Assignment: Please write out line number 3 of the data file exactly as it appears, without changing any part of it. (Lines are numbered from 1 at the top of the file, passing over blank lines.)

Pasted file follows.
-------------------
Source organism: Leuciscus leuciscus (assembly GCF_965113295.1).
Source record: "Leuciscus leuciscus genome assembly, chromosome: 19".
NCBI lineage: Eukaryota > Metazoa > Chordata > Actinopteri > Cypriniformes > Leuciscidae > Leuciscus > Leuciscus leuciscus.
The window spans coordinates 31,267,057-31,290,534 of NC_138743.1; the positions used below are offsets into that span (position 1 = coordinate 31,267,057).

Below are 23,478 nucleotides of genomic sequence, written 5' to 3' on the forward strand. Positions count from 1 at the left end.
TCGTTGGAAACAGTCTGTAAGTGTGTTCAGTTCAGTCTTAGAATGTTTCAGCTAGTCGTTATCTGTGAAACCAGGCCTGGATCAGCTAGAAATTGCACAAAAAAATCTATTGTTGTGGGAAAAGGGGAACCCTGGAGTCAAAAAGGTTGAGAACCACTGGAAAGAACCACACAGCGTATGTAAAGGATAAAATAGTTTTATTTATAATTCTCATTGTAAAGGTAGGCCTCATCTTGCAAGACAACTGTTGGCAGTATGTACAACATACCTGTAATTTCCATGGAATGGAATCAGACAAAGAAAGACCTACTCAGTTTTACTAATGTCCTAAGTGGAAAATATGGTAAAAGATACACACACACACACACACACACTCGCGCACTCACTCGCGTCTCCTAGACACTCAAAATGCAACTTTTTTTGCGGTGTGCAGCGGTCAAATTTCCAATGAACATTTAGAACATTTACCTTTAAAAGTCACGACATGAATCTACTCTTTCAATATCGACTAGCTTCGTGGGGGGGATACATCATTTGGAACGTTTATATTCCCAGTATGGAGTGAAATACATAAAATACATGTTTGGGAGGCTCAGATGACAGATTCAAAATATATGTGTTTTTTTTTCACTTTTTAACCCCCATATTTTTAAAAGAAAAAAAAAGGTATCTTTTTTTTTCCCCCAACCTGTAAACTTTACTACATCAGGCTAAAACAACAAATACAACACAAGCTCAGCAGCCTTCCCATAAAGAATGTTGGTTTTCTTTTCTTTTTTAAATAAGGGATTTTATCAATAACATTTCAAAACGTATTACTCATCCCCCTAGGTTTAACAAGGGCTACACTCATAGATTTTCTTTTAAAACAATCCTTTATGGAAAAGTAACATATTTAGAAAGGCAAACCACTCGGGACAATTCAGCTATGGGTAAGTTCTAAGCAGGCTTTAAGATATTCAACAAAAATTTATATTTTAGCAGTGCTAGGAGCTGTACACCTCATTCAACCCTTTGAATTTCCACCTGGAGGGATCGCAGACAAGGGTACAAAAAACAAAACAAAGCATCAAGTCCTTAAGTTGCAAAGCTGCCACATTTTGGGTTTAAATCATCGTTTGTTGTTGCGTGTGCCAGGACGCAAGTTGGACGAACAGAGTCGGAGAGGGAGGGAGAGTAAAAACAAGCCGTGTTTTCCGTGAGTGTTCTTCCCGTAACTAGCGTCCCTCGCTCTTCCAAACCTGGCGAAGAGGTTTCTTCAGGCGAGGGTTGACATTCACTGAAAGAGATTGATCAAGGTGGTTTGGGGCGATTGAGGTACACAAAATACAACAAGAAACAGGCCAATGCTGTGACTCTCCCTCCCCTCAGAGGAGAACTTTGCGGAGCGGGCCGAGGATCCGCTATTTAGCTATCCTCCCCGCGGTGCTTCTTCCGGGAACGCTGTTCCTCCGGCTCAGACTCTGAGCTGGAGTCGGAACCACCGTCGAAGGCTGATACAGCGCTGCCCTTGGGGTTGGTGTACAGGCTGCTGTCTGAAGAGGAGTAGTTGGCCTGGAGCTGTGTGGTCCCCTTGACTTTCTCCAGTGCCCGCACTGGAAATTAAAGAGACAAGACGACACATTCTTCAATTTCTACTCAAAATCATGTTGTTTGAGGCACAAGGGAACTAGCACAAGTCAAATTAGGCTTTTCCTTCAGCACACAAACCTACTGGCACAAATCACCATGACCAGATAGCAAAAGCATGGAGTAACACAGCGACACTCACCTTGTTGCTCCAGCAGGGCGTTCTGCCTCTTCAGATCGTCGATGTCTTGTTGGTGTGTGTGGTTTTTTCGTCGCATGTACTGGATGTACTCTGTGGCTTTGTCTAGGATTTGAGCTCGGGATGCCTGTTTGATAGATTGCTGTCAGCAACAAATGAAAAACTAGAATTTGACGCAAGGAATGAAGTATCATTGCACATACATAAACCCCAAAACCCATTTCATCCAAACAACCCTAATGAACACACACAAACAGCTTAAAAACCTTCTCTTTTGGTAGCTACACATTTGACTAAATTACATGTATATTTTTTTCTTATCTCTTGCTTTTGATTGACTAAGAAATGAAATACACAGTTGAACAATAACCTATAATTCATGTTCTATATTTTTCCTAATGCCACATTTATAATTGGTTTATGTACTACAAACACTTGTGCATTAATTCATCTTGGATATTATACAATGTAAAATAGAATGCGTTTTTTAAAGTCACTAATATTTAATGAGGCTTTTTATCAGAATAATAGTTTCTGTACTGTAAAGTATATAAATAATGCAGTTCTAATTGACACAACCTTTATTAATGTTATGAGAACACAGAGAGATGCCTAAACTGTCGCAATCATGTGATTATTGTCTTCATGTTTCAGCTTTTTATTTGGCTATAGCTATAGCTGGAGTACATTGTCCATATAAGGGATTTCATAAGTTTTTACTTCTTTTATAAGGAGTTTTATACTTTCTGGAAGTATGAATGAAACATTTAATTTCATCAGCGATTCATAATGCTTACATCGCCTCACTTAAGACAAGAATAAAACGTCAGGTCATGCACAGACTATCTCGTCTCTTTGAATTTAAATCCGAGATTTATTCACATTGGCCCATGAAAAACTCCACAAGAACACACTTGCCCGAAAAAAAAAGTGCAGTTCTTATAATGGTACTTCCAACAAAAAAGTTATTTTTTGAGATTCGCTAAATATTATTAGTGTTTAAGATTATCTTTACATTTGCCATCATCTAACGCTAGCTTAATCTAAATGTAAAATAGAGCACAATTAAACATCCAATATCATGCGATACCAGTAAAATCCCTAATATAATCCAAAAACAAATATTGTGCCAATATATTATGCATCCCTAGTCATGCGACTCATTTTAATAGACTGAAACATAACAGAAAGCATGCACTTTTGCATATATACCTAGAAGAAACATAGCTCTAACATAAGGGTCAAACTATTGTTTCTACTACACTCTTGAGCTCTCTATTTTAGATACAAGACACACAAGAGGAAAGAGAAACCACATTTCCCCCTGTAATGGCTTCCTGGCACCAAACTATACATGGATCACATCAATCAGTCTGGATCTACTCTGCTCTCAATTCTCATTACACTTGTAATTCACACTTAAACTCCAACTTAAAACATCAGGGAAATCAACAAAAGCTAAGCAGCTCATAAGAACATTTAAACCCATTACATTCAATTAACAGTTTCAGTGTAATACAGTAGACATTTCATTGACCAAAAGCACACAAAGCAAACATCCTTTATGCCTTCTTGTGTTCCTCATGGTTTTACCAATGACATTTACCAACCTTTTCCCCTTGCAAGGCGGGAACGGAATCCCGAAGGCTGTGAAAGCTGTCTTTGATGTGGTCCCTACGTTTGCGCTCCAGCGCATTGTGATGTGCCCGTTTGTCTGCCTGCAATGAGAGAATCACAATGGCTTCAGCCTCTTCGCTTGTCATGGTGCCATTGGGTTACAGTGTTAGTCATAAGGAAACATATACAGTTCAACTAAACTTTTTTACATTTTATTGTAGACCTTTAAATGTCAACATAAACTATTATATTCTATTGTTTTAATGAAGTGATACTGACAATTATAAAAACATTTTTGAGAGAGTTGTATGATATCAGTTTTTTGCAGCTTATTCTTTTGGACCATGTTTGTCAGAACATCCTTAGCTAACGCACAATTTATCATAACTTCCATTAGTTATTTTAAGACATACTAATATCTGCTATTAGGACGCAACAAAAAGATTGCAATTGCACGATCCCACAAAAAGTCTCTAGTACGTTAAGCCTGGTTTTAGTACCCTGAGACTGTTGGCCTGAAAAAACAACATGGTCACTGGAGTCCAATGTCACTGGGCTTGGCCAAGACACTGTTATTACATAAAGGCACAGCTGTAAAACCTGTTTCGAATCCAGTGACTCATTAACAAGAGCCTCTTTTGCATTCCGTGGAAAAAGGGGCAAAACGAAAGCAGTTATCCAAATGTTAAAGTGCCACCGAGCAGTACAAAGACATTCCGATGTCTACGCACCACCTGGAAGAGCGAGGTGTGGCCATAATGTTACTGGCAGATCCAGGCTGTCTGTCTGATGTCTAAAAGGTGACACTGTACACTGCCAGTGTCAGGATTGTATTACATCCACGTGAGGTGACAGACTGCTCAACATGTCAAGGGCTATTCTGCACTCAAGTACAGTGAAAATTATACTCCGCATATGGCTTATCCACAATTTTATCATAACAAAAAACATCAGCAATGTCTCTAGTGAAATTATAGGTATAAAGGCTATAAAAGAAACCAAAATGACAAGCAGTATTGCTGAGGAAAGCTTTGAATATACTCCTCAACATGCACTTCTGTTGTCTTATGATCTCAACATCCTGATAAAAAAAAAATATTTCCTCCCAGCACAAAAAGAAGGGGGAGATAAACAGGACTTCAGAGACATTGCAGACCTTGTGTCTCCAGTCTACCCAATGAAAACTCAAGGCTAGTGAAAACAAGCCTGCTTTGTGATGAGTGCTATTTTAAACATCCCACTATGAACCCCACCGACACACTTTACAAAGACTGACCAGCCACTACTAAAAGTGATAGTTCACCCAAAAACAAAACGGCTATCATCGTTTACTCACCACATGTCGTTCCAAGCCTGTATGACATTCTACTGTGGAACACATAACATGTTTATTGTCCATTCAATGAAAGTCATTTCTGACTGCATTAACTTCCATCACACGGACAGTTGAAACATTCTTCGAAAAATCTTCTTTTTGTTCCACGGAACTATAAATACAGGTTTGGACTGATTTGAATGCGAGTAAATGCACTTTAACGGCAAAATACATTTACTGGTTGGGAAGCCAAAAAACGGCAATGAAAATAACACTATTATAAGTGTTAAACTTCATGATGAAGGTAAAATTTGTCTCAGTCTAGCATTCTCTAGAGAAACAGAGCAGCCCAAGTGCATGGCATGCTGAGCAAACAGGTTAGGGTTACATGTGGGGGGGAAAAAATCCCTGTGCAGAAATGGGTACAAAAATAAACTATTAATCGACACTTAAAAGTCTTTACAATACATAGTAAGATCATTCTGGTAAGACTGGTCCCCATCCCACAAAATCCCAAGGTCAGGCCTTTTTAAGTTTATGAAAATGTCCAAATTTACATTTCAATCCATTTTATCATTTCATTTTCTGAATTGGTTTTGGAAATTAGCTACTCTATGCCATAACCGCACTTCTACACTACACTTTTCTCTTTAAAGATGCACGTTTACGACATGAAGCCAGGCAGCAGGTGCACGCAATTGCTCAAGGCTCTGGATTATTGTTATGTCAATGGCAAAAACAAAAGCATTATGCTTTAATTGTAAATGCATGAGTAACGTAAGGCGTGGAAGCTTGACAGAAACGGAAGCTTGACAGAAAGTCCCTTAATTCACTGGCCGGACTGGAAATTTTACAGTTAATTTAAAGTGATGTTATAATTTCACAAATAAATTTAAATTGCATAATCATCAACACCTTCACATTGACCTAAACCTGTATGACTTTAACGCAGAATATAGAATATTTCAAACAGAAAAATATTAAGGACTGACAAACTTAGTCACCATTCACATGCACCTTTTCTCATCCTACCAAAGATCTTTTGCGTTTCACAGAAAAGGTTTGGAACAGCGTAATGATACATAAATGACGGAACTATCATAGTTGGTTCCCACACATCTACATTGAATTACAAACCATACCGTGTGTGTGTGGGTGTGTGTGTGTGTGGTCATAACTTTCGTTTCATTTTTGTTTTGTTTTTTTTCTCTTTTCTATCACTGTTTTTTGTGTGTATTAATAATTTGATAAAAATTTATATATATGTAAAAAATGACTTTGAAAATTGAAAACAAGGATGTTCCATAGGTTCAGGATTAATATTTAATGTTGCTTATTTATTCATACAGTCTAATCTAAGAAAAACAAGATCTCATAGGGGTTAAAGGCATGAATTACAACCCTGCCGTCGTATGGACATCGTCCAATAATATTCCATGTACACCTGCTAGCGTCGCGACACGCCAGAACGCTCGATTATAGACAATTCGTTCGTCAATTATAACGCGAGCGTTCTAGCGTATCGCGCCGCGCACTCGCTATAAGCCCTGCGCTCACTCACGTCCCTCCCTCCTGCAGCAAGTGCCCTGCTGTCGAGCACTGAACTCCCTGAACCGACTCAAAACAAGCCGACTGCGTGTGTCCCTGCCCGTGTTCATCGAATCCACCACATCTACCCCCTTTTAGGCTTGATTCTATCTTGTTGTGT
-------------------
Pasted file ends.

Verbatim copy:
NCBI lineage: Eukaryota > Metazoa > Chordata > Actinopteri > Cypriniformes > Leuciscidae > Leuciscus > Leuciscus leuciscus.